By Emily Estelle
U.S.-backed Libyan partners are prioritizing the protection of their interests in Libya’s ongoing civil war over the fight against Salafi-jihadi groups.
Misratan militias aligned with the UN-brokered Government of National Accord (GNA) and supported by U.S. air power seized Sirte from the Islamic State of Iraq and al Sham (ISIS) in December 2016.
The fall of Sirte re-activated the ground conflict between the Misratans and Libya’s other most powerful faction, the Libyan National Army (LNA), over military, political, and economic dominance in Libya’s post-revolution power vacuum. The protraction of Libya’s civil war preserves the conditions that allowed ISIS and al Qaeda to take root and expand in Libya.
Libya’s rival factions are jockeying for power in oil-rich central and southern Libya. Misratan militias used the Sirte campaign to both fight ISIS and extend their influence into central Libya. The Misratans’ eastward movement brought them into direct competition with the LNA, which similarly expanded into central Libya in September 2016. The Misratans and the LNA have since deployed forces to potential frontlines in contested regions, limiting the resources that they can apply to counter ISIS and al Qaeda-linked militants in western Libya and Benghazi. Continued escalation is likely, following an LNA airstrike on a Misratan plane in al Jufra and clashes over military sites near Sebha.
The growing LNA-Misratan conflict plays in favor of ISIS and al Qaeda as LNA and Misratan militias divert resources from the fight against them. Both groups are benefitting from the time and space created by the current conflict to reset and prepare for future attacks.
ISIS is reconstituting its combat capabilities in safe havens in western Libya. Misratan forces’ attempts to counter both ISIS and the LNA reduce pressure on ISIS, which also operates in the seams between regional rivals. ISIS will likely begin a new attack campaign to disrupt security in western Libya in early 2017. ISIS may also attempt to set conditions to regain territorial control in Libya, bolstered by active civil conflict similar to that which facilitated ISIS’s initial rise in Libya.
ISIS and possibly al Qaeda militants broke out of besieged neighborhoods in Benghazi while the LNA directed its focus to central Libya. The dispersion of militants may compel the LNA to fight on multiple fronts and increases the likelihood of attacks on military and commercial infrastructure throughout Libya.
The LNA-Misratan conflict strengthens and emboldens the more hardline elements within the Misratan forces. It induces moderate Misratan militias to ally with Salafi-jihadi groups, including al Qaeda-linked groups, against the LNA. This polarization allows al Qaeda-linked groups to operate within an Islamist revolutionary movement with significant popular legitimacy, advancing the development of a strong Salafi-jihadi base in Libya. Al Qaeda-linked militant groups released messages that may signal preparations for near-term attacks.
ISIS and al Qaeda should be able to recover from recent losses in the current environment. They are also able to initiate new operations that will strengthen both groups in the long term. ISIS and al Qaeda use Libya as a key regional hub and a base on the Mediterranean. These groups will use the freedom of movement provided by Libya’s civil war to pursue core objectives that include breaking North African states, expanding safe havens and governance, and attacking Europe. The resurgence of ISIS in Libya would undermine U.S. counterterrorism policy, which relies on containing ISIS’s regional affiliates while defeating the group in its core terrain.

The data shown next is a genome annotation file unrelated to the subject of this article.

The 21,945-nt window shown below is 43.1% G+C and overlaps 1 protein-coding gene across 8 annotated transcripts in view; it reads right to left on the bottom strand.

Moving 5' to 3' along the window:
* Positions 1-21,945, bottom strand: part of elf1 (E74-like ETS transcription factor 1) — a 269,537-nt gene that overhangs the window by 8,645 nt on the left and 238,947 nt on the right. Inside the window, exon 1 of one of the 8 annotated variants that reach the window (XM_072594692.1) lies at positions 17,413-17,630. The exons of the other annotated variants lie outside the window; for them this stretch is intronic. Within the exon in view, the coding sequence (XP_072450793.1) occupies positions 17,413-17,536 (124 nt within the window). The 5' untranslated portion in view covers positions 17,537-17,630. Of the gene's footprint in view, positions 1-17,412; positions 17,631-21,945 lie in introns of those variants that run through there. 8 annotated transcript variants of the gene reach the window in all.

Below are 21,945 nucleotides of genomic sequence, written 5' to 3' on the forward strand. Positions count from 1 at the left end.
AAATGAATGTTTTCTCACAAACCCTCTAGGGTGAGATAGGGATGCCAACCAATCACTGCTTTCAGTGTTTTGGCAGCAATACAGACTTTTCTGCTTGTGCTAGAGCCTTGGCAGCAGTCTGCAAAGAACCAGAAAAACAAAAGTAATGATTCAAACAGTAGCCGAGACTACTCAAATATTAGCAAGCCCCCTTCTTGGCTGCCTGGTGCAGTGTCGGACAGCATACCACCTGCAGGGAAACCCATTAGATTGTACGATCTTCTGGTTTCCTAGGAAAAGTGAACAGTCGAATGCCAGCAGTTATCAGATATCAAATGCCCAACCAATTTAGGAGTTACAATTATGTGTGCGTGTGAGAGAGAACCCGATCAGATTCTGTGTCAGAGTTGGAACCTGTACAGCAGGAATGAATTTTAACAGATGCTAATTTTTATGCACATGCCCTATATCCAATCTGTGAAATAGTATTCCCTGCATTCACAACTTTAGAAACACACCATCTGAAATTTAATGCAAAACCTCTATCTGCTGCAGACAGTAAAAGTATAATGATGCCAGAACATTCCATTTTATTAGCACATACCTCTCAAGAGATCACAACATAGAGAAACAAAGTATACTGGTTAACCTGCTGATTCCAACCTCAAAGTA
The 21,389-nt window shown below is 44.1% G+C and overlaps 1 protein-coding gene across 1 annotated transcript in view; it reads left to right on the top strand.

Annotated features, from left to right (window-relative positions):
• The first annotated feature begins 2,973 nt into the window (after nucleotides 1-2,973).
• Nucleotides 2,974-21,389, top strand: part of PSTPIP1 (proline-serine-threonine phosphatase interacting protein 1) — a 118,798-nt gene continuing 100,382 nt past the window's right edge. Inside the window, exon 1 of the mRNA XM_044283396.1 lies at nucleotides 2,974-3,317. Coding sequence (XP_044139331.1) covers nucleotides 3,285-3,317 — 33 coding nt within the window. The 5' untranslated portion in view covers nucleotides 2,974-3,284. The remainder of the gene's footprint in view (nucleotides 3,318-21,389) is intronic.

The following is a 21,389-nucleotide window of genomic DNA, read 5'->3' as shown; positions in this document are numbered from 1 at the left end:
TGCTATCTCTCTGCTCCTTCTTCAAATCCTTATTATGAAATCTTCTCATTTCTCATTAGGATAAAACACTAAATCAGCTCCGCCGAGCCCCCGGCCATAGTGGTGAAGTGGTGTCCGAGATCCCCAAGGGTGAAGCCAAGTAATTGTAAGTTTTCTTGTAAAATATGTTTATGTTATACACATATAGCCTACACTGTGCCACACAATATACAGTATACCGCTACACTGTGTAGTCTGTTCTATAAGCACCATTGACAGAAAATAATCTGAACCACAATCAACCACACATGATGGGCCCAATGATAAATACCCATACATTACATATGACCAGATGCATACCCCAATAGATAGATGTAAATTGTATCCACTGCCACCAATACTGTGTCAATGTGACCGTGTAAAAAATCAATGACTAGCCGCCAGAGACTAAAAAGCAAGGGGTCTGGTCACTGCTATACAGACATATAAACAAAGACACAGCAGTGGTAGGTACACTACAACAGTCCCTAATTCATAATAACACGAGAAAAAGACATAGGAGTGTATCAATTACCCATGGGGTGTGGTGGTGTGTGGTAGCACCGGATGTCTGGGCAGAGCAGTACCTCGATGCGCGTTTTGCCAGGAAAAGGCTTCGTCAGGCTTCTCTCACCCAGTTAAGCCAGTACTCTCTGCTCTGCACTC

Escalating competition among Libyan factions for control of state institutions and resources will diminish the U.S. counterterrorism partner’s ability and will to maintain its commitment to fight against the Islamic State of Iraq and al Sham (ISIS). The U.S. relies on the UN-brokered Government of National Accord (GNA) to combat ISIS in Libya. ISIS is only one of many significant challenges to the GNA’s legitimacy, however. The GNA has been unable to secure support even among political factions in Tripoli, Libya’s capital. Militias aligned with a rump Islamist parliament are challenging the GNA’s tenuous control of the city. The GNA has been unable to develop a revenue stream as well. It tried to benefit from the resumption of Libyan oil production in September, but a rival militia coalition based in eastern Libya thwarted its plan by seizing critical oil infrastructure. The GNA has outsourced the counter-ISIS fight to militias from the western Libyan city of Misrata, finally. These Misratan forces are engaged in the operation to seize ISIS’s former stronghold in Sirte, the loss of which ISIS will survive.
The militias will prioritize consolidating control of Sirte, which is critical for access to the central Libyan oil crescent, over driving ISIS from safe havens in the Libyan desert. ISIS will use these safe havens to wage a guerrilla campaign against Libyan security targets, as well as to plan and execute terrorist attacks intended to break the weak Tunisian state.
Emily Estelle – is an analyst at the American Enterprise Institute’s Critical Threats Project. Her research focuses on al Qaeda affiliates and associated movements in the Gulf of Aden and western and northern Africa.